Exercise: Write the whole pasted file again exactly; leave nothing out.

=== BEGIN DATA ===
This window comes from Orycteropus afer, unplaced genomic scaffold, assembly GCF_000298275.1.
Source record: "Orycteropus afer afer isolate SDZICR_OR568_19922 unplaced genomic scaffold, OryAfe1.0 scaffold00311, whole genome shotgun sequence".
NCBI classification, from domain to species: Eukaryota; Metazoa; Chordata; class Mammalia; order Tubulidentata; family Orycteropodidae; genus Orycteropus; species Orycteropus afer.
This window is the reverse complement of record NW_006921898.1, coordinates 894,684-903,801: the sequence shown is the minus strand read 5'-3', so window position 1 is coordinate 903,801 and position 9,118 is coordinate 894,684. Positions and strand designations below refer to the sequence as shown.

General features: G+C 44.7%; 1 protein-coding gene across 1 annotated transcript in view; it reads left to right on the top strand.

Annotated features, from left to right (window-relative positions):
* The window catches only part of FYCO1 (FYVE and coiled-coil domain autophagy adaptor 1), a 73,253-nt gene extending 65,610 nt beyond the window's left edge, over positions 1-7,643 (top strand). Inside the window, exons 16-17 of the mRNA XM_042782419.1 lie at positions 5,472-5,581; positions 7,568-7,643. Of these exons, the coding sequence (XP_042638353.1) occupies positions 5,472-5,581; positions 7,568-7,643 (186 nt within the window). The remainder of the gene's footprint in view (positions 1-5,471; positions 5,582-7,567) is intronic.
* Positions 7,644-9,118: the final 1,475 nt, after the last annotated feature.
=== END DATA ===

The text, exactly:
This window comes from Orycteropus afer, unplaced genomic scaffold, assembly GCF_000298275.1.
Source record: "Orycteropus afer afer isolate SDZICR_OR568_19922 unplaced genomic scaffold, OryAfe1.0 scaffold00311, whole genome shotgun sequence".
NCBI classification, from domain to species: Eukaryota; Metazoa; Chordata; class Mammalia; order Tubulidentata; family Orycteropodidae; genus Orycteropus; species Orycteropus afer.
This window is the reverse complement of record NW_006921898.1, coordinates 894,684-903,801: the sequence shown is the minus strand read 5'-3', so window position 1 is coordinate 903,801 and position 9,118 is coordinate 894,684. Positions and strand designations below refer to the sequence as shown.

General features: G+C 44.7%; 1 protein-coding gene across 1 annotated transcript in view; it reads left to right on the top strand.

Annotated features, from left to right (window-relative positions):
* The window catches only part of FYCO1 (FYVE and coiled-coil domain autophagy adaptor 1), a 73,253-nt gene extending 65,610 nt beyond the window's left edge, over positions 1-7,643 (top strand). Inside the window, exons 16-17 of the mRNA XM_042782419.1 lie at positions 5,472-5,581; positions 7,568-7,643. Of these exons, the coding sequence (XP_042638353.1) occupies positions 5,472-5,581; positions 7,568-7,643 (186 nt within the window). The remainder of the gene's footprint in view (positions 1-5,471; positions 5,582-7,567) is intronic.
* Positions 7,644-9,118: the final 1,475 nt, after the last annotated feature.